Surprising amount of developers does a rookie mistake of not optimizing their images. To make sure images aren't the bottleneck simply adjust their size to the screen and use next-gen formats like webp. You can automatically resize and optimize your images using and/or Cloudinary. Also, load your below-the-fold images last. You can use native
<img loading="lazy" /> property for that.
If you can't measure – you can't say if there was any improvement. Measuring your performance constantly is as important as optimizing it regularly.
The performance metrics that have the biggest impact on user experience are called Core Web Vitals (CVV):
- Largest Contentful Paint (LCP): measures loading performance.
- First Input Delay (FID): measures interactivity.
- Cumulative Layout Shift (CLS): measures visual stability.
If you want to quickly check how your website is performing, try Page Speed Insights. It will run a Lighthouse audit on your website using the closest Google Data Center.
You should also incorporate performance checks into your CI/CD pipeline. Use Lighthouse CI to run a synthetic Lighthouse test on each PR (PS: Learn why you shouldn't believe the Lighthouse score alone) and bundlesize package to raise alerts if your bundle size exceeds a certain threshold. For more nuanced data you should use WebPageTest.
Believe me or not but that's all you need to know to have your performance under control!
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Top comments (11)
The best way to sum performance up is:
Don't confuse performance optimization (ie, your code in regards to CPU cycles/memory) with caching at any level; one should always come before the other.
If your starting optimizations & are fullstack, Start at system OS calls levels in most cases on typical *nix OS: systrace + ps/htop/sysdig/newrelic/etc. Even before the days of "serverless" paying attention in particularly to any and all forms of I/O!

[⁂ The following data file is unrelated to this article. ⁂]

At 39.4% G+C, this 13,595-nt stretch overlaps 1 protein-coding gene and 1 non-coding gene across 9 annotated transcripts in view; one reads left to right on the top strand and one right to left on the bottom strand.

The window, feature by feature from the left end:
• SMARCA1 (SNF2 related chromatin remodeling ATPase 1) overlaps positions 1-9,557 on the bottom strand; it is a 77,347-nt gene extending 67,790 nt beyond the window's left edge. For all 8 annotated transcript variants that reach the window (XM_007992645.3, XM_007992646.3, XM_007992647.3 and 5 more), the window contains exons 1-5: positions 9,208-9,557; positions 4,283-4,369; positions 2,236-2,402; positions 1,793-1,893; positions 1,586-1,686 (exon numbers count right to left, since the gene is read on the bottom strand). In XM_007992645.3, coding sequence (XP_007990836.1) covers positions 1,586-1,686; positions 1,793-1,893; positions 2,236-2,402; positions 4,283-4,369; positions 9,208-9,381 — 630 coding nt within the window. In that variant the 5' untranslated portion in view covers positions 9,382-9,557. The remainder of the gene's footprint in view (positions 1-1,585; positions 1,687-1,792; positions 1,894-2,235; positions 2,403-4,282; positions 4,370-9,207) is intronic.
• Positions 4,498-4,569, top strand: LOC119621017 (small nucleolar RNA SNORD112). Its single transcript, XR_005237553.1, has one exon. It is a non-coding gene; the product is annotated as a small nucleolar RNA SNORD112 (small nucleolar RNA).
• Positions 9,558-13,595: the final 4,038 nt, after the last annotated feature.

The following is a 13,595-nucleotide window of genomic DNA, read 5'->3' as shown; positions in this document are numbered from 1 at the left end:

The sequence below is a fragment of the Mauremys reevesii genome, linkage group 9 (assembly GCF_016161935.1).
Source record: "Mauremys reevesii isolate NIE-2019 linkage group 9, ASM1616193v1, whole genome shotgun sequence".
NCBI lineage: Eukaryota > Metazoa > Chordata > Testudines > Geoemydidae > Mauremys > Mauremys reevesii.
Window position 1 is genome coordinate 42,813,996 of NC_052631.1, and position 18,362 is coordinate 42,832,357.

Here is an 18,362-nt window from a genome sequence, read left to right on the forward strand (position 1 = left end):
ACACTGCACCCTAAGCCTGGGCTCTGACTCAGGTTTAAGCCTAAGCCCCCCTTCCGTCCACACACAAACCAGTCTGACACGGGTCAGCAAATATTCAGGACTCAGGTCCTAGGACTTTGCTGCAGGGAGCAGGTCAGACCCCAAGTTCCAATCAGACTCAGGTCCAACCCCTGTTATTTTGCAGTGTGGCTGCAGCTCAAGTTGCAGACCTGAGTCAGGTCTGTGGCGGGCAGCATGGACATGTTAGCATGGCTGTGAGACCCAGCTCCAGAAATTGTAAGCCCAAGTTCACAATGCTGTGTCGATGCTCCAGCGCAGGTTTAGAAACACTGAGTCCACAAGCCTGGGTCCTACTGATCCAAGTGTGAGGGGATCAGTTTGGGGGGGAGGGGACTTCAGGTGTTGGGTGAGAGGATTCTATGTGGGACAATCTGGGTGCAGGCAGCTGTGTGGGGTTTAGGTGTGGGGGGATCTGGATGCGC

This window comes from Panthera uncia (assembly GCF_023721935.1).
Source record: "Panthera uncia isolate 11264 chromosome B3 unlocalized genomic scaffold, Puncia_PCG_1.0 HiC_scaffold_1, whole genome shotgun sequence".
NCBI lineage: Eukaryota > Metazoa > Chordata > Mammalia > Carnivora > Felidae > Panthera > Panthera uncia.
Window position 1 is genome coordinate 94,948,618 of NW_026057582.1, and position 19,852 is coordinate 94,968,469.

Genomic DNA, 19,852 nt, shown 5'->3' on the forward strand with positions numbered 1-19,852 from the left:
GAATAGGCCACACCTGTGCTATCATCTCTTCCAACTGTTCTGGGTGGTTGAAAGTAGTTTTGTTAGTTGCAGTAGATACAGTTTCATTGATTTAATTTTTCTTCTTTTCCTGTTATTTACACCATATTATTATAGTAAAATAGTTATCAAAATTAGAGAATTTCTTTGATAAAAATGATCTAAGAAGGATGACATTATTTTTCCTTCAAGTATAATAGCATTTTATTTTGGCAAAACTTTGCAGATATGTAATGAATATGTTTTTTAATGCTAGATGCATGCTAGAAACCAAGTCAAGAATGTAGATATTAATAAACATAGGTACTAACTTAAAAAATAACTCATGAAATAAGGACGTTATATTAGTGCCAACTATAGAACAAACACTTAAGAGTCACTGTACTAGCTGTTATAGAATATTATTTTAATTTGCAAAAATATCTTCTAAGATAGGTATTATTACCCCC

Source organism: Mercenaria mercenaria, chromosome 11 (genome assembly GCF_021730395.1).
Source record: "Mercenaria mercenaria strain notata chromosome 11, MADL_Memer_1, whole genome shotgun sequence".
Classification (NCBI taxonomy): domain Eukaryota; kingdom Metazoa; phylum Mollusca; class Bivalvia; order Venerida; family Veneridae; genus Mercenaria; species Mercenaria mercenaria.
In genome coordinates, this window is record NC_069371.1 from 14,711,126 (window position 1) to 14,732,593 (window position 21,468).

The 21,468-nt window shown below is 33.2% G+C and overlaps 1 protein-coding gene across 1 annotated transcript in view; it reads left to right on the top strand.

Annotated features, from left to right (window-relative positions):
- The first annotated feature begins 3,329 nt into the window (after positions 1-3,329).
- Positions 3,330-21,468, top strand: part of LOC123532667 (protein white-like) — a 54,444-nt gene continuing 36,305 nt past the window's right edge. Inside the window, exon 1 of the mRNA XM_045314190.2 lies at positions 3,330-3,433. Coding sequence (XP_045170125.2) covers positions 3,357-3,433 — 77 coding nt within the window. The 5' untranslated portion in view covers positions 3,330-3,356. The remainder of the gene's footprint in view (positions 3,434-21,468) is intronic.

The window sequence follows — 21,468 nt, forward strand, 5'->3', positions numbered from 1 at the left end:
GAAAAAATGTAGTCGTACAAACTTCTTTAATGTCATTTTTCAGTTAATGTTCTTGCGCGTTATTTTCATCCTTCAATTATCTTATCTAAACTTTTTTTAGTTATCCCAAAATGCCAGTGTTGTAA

Disk/Network/System configs/etc. should always be a starting point if full stack. After then proceed to services like a web server, DB, etc. & Make frontend a half way point. Your
frontend code & clients will thank you. If not a full stack developer, kindly ask some metrics and questions to your DevOps team.
Just some notes from an old sr greybeard 🧙🏻♂️ optimizing performance on monolithic type open source code (Stares at Magento & PHP intensely.😵💫) Reference: an old stack answer of mine: magento.stackexchange.com/a/13992/69
I fully agree. It all starts with the infrastructure. This article is more targeted towards frontend developers, because this part is recently becoming main bottleneck of most applications, even tho it's not THAT hard to make it right :)
That was a great reading thanks for writing such a valuable article.
Great! Sometimes, it's easy to forget about performance while I'm working like in admin pages. I think it's good to being always aware of that.
Nice write up! Thanks for sharing.
By the way, if anyone is interested in going deep into web performance, I highly recommend the Web Performance Research repo.
Thanks! This repository is a true gem! Thanks for sharing it!
Came here after dev.js summit presentation. Great work! Thank you for sharing!
In Optimizing Network section you wrote "Optimizing the networking part boils down to 4 main rules". I understand you deliberately left 4th rule to be forever a mystery ;)
Great article and summary Filip, thank you. Just a small comment: you mention there's 4 points on Optimizing the Network but you only mention 3 😬
I noticed an typo!
Only 3 were listed! :-)
Very cool summary of the most important information on performance optimization 👍💪
Ordered list in part 2 is a bit broken 🤫
Thank you, fixed!